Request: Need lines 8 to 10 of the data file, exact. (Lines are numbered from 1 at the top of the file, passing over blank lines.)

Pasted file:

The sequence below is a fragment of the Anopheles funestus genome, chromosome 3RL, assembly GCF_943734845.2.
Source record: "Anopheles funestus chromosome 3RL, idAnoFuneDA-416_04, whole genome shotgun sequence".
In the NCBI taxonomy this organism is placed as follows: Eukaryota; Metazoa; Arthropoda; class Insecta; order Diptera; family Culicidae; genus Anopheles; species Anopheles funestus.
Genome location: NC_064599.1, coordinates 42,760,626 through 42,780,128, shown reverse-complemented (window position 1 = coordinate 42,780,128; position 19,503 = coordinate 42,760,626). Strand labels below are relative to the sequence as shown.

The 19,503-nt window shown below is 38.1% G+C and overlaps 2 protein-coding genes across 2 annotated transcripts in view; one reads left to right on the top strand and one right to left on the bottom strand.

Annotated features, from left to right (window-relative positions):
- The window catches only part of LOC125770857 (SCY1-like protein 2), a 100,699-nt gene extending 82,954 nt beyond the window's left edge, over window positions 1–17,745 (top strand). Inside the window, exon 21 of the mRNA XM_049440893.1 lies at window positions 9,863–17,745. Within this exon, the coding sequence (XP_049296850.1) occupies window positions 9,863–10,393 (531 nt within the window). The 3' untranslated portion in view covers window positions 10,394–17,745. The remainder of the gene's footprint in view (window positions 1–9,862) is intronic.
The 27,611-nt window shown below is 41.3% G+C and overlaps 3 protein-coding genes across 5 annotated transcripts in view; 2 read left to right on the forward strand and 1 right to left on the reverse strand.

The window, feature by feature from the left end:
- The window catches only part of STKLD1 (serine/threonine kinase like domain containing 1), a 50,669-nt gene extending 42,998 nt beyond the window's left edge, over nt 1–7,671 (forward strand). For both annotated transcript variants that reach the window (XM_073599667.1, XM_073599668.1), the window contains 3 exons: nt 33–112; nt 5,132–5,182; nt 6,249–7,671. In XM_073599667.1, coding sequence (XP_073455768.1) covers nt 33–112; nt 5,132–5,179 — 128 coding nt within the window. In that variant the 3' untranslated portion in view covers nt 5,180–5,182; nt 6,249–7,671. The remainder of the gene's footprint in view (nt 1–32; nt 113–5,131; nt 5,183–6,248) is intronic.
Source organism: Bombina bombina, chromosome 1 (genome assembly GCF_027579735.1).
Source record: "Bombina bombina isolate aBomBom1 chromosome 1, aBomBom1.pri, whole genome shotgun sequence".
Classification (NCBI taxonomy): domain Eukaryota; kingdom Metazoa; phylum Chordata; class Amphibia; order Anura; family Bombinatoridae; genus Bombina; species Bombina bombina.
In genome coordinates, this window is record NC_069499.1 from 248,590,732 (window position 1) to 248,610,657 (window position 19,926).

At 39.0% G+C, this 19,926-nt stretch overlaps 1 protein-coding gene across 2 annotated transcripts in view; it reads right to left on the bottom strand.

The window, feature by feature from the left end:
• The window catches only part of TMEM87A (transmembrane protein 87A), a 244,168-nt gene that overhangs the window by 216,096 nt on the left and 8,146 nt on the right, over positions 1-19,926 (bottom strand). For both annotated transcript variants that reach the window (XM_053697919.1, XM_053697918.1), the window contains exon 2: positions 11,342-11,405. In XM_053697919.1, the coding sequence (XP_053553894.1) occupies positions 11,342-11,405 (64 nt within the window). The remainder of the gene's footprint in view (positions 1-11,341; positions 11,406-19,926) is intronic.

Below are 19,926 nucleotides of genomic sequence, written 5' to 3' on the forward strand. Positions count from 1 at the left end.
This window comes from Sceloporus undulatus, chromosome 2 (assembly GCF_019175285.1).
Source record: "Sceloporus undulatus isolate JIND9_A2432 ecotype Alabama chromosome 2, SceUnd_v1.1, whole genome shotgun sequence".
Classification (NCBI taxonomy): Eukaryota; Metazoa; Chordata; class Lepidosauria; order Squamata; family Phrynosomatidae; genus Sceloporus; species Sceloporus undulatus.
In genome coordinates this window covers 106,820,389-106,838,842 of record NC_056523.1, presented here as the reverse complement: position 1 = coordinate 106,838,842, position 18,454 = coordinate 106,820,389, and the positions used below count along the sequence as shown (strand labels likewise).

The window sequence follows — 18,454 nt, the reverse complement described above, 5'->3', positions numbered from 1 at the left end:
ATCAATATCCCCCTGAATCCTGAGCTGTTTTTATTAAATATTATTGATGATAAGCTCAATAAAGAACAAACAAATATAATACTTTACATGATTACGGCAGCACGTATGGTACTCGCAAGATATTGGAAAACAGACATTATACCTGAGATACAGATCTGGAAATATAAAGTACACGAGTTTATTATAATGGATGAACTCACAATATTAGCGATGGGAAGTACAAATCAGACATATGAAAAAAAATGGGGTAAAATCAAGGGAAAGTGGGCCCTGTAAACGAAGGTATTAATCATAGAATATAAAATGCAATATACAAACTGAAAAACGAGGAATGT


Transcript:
The 27,611-nt window shown below is 41.3% G+C and overlaps 3 protein-coding genes across 5 annotated transcripts in view; 2 read left to right on the forward strand and 1 right to left on the reverse strand.

The window, feature by feature from the left end:
- The window catches only part of STKLD1 (serine/threonine kinase like domain containing 1), a 50,669-nt gene extending 42,998 nt beyond the window's left edge, over nt 1–7,671 (forward strand). For both annotated transcript variants that reach the window (XM_073599667.1, XM_073599668.1), the window contains 3 exons: nt 33–112; nt 5,132–5,182; nt 6,249–7,671. In XM_073599667.1, coding sequence (XP_073455768.1) covers nt 33–112; nt 5,132–5,179 — 128 coding nt within the window. In that variant the 3' untranslated portion in view covers nt 5,180–5,182; nt 6,249–7,671. The remainder of the gene's footprint in view (nt 1–32; nt 113–5,131; nt 5,183–6,248) is intronic.